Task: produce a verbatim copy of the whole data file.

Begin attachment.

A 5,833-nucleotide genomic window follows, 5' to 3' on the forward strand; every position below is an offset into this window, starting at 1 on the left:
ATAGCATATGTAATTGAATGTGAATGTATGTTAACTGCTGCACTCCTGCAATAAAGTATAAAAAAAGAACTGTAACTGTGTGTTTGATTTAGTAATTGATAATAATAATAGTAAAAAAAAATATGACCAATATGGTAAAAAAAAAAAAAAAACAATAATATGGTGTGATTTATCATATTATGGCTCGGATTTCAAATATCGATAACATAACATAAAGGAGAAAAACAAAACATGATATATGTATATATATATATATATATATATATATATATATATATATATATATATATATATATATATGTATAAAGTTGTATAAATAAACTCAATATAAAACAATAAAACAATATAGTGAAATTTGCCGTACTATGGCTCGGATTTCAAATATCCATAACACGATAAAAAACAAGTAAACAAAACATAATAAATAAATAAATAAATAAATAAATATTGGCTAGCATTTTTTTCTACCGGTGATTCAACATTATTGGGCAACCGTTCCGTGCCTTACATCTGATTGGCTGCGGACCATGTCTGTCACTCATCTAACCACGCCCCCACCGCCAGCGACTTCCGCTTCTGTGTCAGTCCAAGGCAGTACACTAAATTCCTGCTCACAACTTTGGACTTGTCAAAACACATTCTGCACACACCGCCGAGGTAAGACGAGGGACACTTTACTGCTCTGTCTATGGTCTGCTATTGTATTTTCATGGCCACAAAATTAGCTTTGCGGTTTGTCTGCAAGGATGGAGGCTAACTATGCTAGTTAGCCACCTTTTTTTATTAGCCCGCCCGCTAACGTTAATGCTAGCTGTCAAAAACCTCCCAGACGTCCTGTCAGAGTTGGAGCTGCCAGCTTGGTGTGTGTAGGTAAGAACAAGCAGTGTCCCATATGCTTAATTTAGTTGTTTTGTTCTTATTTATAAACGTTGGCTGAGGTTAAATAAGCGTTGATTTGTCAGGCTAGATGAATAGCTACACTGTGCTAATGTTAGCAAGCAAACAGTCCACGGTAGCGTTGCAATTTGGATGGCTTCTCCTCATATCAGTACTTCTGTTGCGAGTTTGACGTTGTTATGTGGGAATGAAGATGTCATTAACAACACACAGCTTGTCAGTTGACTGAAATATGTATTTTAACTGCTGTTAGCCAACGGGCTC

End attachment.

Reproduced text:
A 5,833-nucleotide genomic window follows, 5' to 3' on the forward strand; every position below is an offset into this window, starting at 1 on the left:
ATAGCATATGTAATTGAATGTGAATGTATGTTAACTGCTGCACTCCTGCAATAAAGTATAAAAAAAGAACTGTAACTGTGTGTTTGATTTAGTAATTGATAATAATAATAGTAAAAAAAAATATGACCAATATGGTAAAAAAAAAAAAAAAACAATAATATGGTGTGATTTATCATATTATGGCTCGGATTTCAAATATCGATAACATAACATAAAGGAGAAAAACAAAACATGATATATGTATATATATATATATATATATATATATATATATATATATATATATATATATATATATATGTATAAAGTTGTATAAATAAACTCAATATAAAACAATAAAACAATATAGTGAAATTTGCCGTACTATGGCTCGGATTTCAAATATCCATAACACGATAAAAAACAAGTAAACAAAACATAATAAATAAATAAATAAATAAATAAATATTGGCTAGCATTTTTTTCTACCGGTGATTCAACATTATTGGGCAACCGTTCCGTGCCTTACATCTGATTGGCTGCGGACCATGTCTGTCACTCATCTAACCACGCCCCCACCGCCAGCGACTTCCGCTTCTGTGTCAGTCCAAGGCAGTACACTAAATTCCTGCTCACAACTTTGGACTTGTCAAAACACATTCTGCACACACCGCCGAGGTAAGACGAGGGACACTTTACTGCTCTGTCTATGGTCTGCTATTGTATTTTCATGGCCACAAAATTAGCTTTGCGGTTTGTCTGCAAGGATGGAGGCTAACTATGCTAGTTAGCCACCTTTTTTTATTAGCCCGCCCGCTAACGTTAATGCTAGCTGTCAAAAACCTCCCAGACGTCCTGTCAGAGTTGGAGCTGCCAGCTTGGTGTGTGTAGGTAAGAACAAGCAGTGTCCCATATGCTTAATTTAGTTGTTTTGTTCTTATTTATAAACGTTGGCTGAGGTTAAATAAGCGTTGATTTGTCAGGCTAGATGAATAGCTACACTGTGCTAATGTTAGCAAGCAAACAGTCCACGGTAGCGTTGCAATTTGGATGGCTTCTCCTCATATCAGTACTTCTGTTGCGAGTTTGACGTTGTTATGTGGGAATGAAGATGTCATTAACAACACACAGCTTGTCAGTTGACTGAAATATGTATTTTAACTGCTGTTAGCCAACGGGCTC